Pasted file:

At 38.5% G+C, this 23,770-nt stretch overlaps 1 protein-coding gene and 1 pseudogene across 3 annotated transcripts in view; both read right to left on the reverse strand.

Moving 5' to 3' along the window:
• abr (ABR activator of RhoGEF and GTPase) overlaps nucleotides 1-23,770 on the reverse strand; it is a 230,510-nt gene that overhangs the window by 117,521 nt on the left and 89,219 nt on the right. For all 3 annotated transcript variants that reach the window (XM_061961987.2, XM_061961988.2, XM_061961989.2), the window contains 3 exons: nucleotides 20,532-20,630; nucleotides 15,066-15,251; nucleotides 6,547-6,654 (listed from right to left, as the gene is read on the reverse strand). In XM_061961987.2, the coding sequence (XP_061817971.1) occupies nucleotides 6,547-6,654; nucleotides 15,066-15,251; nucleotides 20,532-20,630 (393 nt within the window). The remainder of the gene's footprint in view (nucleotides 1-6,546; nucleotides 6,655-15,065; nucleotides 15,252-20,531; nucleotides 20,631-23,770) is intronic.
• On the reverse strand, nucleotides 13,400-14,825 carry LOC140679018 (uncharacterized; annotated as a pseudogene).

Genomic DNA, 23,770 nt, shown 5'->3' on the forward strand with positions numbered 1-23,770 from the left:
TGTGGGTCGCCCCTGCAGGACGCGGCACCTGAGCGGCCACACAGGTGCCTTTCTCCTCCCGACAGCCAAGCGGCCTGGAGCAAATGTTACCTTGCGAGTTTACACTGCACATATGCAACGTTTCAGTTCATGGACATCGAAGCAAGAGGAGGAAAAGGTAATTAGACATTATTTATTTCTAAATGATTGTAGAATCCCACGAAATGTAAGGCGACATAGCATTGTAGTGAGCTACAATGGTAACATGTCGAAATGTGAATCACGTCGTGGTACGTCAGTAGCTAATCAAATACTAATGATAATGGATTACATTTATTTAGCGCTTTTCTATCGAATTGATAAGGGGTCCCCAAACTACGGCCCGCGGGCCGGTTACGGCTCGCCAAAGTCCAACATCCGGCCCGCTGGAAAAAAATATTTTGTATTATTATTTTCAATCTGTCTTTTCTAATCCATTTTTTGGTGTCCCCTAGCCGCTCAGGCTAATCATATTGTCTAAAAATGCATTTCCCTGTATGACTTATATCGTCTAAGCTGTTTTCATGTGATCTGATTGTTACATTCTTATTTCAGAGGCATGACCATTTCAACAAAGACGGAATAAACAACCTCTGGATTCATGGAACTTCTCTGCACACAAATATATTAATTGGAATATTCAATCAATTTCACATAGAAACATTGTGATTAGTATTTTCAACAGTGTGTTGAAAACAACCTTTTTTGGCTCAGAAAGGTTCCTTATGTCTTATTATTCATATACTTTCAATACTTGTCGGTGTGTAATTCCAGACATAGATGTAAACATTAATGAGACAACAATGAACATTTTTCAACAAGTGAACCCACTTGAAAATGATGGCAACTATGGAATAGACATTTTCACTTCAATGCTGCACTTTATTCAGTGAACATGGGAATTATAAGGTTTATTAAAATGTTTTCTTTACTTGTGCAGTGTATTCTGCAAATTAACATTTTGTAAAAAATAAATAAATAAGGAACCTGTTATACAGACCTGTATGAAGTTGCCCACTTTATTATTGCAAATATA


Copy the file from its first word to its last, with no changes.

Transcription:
At 38.5% G+C, this 23,770-nt stretch overlaps 1 protein-coding gene and 1 pseudogene across 3 annotated transcripts in view; both read right to left on the reverse strand.

Moving 5' to 3' along the window:
• abr (ABR activator of RhoGEF and GTPase) overlaps nucleotides 1-23,770 on the reverse strand; it is a 230,510-nt gene that overhangs the window by 117,521 nt on the left and 89,219 nt on the right. For all 3 annotated transcript variants that reach the window (XM_061961987.2, XM_061961988.2, XM_061961989.2), the window contains 3 exons: nucleotides 20,532-20,630; nucleotides 15,066-15,251; nucleotides 6,547-6,654 (listed from right to left, as the gene is read on the reverse strand). In XM_061961987.2, the coding sequence (XP_061817971.1) occupies nucleotides 6,547-6,654; nucleotides 15,066-15,251; nucleotides 20,532-20,630 (393 nt within the window). The remainder of the gene's footprint in view (nucleotides 1-6,546; nucleotides 6,655-15,065; nucleotides 15,252-20,531; nucleotides 20,631-23,770) is intronic.
• On the reverse strand, nucleotides 13,400-14,825 carry LOC140679018 (uncharacterized; annotated as a pseudogene).

Genomic DNA, 23,770 nt, shown 5'->3' on the forward strand with positions numbered 1-23,770 from the left:
TGTGGGTCGCCCCTGCAGGACGCGGCACCTGAGCGGCCACACAGGTGCCTTTCTCCTCCCGACAGCCAAGCGGCCTGGAGCAAATGTTACCTTGCGAGTTTACACTGCACATATGCAACGTTTCAGTTCATGGACATCGAAGCAAGAGGAGGAAAAGGTAATTAGACATTATTTATTTCTAAATGATTGTAGAATCCCACGAAATGTAAGGCGACATAGCATTGTAGTGAGCTACAATGGTAACATGTCGAAATGTGAATCACGTCGTGGTACGTCAGTAGCTAATCAAATACTAATGATAATGGATTACATTTATTTAGCGCTTTTCTATCGAATTGATAAGGGGTCCCCAAACTACGGCCCGCGGGCCGGTTACGGCTCGCCAAAGTCCAACATCCGGCCCGCTGGAAAAAAATATTTTGTATTATTATTTTCAATCTGTCTTTTCTAATCCATTTTTTGGTGTCCCCTAGCCGCTCAGGCTAATCATATTGTCTAAAAATGCATTTCCCTGTATGACTTATATCGTCTAAGCTGTTTTCATGTGATCTGATTGTTACATTCTTATTTCAGAGGCATGACCATTTCAACAAAGACGGAATAAACAACCTCTGGATTCATGGAACTTCTCTGCACACAAATATATTAATTGGAATATTCAATCAATTTCACATAGAAACATTGTGATTAGTATTTTCAACAGTGTGTTGAAAACAACCTTTTTTGGCTCAGAAAGGTTCCTTATGTCTTATTATTCATATACTTTCAATACTTGTCGGTGTGTAATTCCAGACATAGATGTAAACATTAATGAGACAACAATGAACATTTTTCAACAAGTGAACCCACTTGAAAATGATGGCAACTATGGAATAGACATTTTCACTTCAATGCTGCACTTTATTCAGTGAACATGGGAATTATAAGGTTTATTAAAATGTTTTCTTTACTTGTGCAGTGTATTCTGCAAATTAACATTTTGTAAAAAATAAATAAATAAGGAACCTGTTATACAGACCTGTATGAAGTTGCCCACTTTATTATTGCAAATATA